Just as we were concluding that Rosa Luxemburg never said what Lenin claimed – we discovered that, in fact, she did say something very much like it.
In a set of lengthy and fascinating rough notes that Luxemburg wrote in 1918, to appear in volume 5 under the title of "Historical Fragments on History," she essentially characterizes the Social Democracy (particularly the Second International, but including the SPD) as a "corpse" that has been in a process of "decay" since 1912, and especially since 1914. In these notes, she recalls that projected May Day actions of 1912 had been decisively and cold-bloodedly watered-down in order to prevent an escalation of mass actions that might decisively challenge the status quo.
The significance of such backtracking, for a perceptive and unyielding militant such as Luxemburg, posed the sharpest question about the revolutionary fiber of Social Democracy. Looking back on it from 1918, her conclusions were severe. With this, she reflected, “the International was already inherently a corpse, the ostentatious Basel Congress [of the Second International in 1912] was already, unconsciously, a wake.” Later in these notes is a section entitled: "Decay Process in Social Democracy & the International since August 4, 1914.”
Not a stinking corpse, then – just a decaying corpse.
One could argue these notes were not published in time for Lenin's comment, but in both formulation and conceptualization, they seem too similar to be coincidental. It seems likely that in the same period of time that these notes were composed, Luxemburg was saying and perhaps even writing such things beyond these rough notes, and within venues to which Lenin had access. The further publication in English of Luxemburg’s Complete Works should make it easier to resolve this matter.
The fact remains, however, that the basic outlines of Luxemburg’s political orientation have been clear for roughly a century even to those limited to the English language. She was always very critical of the increasingly non-revolutionary orientation in the SPD leadership, and starting in 1914 doubly and triply so. And at the end of her life she helped to form the German Communist Party. But for most of her life – with varying degrees of patience and impatience – she labored to win working-class comrades of the Social Democracy to a revolutionary Marxist orientation. She warned them of what she called twin evils. One would be cutting themselves off from the mass of workers and their struggles, maintaining their purity as a little revolutionary-minded sect. The other would be adapting to opportunities offered by shrewd capitalist politicians, potentially resulting in what she termed “a movement of bourgeois social reform.”
In her battle against reformism she by no means opposed the struggle for reforms – changes for the better within the framework of capitalism. The problem with reformism, she insisted, is that it seeks simply to pile up one reform after another with the intention of gradually, painlessly transitioning to a more just and humane society. Luxemburg saw winning reforms as essential to building a strong and self-confident working-class movement capable of overturning capitalism and replacing it with socialism. Describing her approach, she put explained: “the struggle for reforms is its means; the social revolution, its aim.”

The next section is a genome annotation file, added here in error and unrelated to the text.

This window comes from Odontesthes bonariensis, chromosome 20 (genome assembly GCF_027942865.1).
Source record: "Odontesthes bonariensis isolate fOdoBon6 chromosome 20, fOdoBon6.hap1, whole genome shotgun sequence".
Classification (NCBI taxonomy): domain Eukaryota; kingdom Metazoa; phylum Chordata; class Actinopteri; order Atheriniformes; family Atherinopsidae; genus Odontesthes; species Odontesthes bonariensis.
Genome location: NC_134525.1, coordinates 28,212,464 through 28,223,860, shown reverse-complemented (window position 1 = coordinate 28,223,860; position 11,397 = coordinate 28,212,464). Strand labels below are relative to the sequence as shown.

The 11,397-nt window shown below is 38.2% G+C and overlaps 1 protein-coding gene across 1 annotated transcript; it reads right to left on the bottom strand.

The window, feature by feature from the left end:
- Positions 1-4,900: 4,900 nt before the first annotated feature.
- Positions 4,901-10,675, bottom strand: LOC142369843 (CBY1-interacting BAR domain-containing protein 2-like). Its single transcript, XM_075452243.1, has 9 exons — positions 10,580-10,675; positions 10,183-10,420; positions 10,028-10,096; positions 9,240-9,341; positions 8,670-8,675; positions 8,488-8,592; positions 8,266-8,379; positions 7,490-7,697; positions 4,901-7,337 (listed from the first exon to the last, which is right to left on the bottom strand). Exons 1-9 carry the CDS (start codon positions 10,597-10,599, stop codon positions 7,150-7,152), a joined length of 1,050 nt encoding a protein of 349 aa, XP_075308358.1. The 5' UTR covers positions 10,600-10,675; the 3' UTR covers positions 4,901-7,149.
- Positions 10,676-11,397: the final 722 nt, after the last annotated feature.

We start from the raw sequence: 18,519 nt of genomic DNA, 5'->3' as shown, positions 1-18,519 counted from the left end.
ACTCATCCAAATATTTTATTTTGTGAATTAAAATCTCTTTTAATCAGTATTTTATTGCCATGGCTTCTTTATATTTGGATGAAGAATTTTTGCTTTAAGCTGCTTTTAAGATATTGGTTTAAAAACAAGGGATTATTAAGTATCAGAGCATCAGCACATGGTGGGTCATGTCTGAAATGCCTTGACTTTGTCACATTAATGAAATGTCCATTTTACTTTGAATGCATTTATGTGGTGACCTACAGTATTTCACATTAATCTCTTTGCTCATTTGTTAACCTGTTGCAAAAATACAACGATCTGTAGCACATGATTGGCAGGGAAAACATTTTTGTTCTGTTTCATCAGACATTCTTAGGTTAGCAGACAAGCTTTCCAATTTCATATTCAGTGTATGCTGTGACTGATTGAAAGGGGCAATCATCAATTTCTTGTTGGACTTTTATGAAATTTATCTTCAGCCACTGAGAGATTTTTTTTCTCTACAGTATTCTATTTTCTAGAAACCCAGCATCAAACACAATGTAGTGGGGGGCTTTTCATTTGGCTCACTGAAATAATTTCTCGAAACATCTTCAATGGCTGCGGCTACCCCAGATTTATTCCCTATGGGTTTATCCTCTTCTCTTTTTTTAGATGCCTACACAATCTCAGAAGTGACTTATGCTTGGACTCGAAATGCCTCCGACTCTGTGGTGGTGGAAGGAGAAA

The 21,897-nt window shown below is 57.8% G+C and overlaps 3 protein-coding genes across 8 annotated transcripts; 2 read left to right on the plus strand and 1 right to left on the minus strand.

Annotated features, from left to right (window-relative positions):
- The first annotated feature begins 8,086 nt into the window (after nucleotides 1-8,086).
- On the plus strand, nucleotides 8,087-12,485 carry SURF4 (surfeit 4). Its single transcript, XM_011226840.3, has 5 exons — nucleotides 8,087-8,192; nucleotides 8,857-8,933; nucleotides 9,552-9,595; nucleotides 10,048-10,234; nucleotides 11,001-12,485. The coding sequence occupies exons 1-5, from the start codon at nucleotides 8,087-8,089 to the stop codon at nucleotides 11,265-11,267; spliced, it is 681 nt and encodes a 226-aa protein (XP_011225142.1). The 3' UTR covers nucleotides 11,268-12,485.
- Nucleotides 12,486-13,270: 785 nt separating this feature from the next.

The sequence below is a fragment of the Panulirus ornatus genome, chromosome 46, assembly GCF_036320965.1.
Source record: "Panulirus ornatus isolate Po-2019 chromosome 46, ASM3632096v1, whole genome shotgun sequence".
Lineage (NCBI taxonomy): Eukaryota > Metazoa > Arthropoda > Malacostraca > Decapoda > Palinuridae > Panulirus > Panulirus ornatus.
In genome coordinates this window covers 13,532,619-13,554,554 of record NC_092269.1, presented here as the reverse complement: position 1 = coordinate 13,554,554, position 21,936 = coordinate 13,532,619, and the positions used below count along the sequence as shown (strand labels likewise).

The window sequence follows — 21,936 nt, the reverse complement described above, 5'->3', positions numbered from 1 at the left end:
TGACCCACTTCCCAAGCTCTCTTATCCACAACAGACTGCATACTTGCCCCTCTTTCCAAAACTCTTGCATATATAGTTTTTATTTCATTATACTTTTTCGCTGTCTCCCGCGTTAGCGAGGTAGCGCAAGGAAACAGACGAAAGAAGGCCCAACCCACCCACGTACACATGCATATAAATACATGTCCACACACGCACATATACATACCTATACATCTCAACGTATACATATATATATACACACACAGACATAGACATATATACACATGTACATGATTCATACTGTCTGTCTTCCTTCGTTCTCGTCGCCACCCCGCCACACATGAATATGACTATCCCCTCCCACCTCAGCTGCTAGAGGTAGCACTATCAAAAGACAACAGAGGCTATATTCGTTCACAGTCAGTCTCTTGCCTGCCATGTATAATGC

Luxemburg’s analysis of the economic dynamics of the capital accumulation process, to be found in volume 2 of her collected works, indicates that the success of reformist gradualism is impossible. She described capitalism’s global expansion as “capital’s relentless war on the social and economic interrelations” of the world’s peoples, and “the violent looting of their means of production and their labor power.” She emphasized the destructive impact of all this – what she called “the ravenous greed, the voracious appetite for accumulation, the very essence of which is to take advantage” of human and natural realities “with no thought for tomorrow.” Imperialism, militarism, and war are essential to the capitalist system that Luxemburg describes and analyzes. We must now add to this environmental degradation. This leads, as she put it time and again, to a choice: “the destruction of all culture or a transition to the socialist mode of production.”
The fifth volume of her works highlights the pathway she felt could lead to this final, transitional victory of Social Democracy. It was transitional not simply in the sense of leading from the capitalist to the socialist form of economy, but also in the way working-class consciousness and workers’ struggles should develop, with struggles for reforms that can actually flow into the social revolution. Mass struggles to protect people’s dignity and quality of life generate what she called “a lovely madness” among the workers, the vision that “a huge effort full of sacrifices” can result in “a socialist ordering of society.” Luxemburg called upon the socialist party and trade unions of Germany to help prepare the intellectual spirit and idealism among masses of workers that (in her words) “all struggles that we conduct, all mass strikes that lie in front of us, are nothing other than a necessary historical stage towards the ultimate liberation from capitalism, on the way to a socialist order.”